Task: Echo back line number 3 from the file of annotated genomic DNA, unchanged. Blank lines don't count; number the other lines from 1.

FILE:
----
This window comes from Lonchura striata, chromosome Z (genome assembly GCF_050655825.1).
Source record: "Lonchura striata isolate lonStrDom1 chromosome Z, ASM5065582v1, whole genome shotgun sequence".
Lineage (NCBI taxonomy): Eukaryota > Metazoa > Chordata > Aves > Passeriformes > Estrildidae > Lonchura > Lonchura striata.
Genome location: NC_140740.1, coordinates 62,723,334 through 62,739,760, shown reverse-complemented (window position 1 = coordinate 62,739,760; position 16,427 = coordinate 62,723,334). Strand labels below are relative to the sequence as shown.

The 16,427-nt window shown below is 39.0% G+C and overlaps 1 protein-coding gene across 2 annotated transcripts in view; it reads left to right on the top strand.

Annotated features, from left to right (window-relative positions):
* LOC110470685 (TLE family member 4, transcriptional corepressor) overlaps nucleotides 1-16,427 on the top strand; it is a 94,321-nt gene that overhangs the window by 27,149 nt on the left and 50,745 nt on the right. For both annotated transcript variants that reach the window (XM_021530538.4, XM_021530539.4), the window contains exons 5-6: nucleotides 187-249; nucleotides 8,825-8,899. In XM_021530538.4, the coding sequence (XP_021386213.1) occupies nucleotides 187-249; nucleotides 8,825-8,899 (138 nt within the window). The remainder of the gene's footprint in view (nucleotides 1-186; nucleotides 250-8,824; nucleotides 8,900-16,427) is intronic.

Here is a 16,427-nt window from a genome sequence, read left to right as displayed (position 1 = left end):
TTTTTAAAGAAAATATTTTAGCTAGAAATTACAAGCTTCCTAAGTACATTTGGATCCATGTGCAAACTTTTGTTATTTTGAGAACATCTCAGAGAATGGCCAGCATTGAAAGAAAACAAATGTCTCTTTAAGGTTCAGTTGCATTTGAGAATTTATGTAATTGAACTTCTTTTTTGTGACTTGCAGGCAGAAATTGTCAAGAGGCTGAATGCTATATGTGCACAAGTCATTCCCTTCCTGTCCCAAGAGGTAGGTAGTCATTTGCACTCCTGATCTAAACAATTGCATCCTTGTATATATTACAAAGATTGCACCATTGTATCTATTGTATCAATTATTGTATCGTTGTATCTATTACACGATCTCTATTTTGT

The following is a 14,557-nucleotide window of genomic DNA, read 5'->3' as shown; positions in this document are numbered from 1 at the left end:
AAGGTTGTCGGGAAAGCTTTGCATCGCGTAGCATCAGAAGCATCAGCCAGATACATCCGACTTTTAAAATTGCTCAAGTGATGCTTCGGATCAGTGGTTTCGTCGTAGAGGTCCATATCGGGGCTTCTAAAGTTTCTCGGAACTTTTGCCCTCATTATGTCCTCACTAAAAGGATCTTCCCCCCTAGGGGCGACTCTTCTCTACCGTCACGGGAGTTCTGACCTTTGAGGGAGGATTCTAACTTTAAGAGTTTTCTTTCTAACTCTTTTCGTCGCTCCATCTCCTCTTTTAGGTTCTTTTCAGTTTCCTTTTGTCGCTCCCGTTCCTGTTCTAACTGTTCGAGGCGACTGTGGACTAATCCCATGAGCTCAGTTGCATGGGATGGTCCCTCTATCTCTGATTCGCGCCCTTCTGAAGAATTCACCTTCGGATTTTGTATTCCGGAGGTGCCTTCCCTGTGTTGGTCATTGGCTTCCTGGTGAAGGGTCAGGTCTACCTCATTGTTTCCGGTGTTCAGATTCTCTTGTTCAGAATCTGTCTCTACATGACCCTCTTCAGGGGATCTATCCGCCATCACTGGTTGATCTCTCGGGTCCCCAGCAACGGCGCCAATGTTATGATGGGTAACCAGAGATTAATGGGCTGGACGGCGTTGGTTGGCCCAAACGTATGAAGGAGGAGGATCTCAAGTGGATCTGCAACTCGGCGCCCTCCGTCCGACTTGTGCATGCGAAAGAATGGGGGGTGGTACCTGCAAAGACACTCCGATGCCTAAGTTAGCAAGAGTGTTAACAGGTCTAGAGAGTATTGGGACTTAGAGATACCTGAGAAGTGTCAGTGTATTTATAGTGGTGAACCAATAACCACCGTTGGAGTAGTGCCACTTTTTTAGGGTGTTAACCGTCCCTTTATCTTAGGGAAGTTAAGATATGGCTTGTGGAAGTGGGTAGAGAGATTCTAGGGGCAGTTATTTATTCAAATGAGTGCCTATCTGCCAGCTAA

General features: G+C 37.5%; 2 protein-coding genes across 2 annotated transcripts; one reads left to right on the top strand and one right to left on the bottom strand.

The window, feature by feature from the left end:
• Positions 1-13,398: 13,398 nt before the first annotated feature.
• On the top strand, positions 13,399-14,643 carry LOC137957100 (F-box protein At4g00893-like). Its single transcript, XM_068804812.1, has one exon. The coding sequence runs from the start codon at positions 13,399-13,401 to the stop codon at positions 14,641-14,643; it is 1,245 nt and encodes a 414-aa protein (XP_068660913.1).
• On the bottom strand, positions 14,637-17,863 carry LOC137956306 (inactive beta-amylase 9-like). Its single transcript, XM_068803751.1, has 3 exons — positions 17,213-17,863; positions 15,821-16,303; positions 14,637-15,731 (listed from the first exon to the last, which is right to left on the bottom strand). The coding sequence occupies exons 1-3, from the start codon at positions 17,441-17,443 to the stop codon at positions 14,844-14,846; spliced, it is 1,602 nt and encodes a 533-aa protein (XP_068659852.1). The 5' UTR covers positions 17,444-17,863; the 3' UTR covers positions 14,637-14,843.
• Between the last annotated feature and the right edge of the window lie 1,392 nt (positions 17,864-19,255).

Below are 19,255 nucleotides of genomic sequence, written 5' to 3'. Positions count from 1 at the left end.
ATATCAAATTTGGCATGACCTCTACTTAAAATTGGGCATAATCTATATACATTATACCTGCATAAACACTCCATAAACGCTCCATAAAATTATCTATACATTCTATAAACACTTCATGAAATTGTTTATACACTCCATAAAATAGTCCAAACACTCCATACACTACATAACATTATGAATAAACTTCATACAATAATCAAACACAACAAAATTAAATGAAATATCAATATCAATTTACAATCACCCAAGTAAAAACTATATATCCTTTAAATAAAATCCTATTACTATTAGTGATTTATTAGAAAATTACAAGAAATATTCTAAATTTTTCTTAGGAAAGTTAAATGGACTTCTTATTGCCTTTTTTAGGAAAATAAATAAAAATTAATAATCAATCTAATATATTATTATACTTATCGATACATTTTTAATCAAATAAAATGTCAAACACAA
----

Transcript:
Lineage (NCBI taxonomy): Eukaryota > Metazoa > Chordata > Aves > Passeriformes > Estrildidae > Lonchura > Lonchura striata.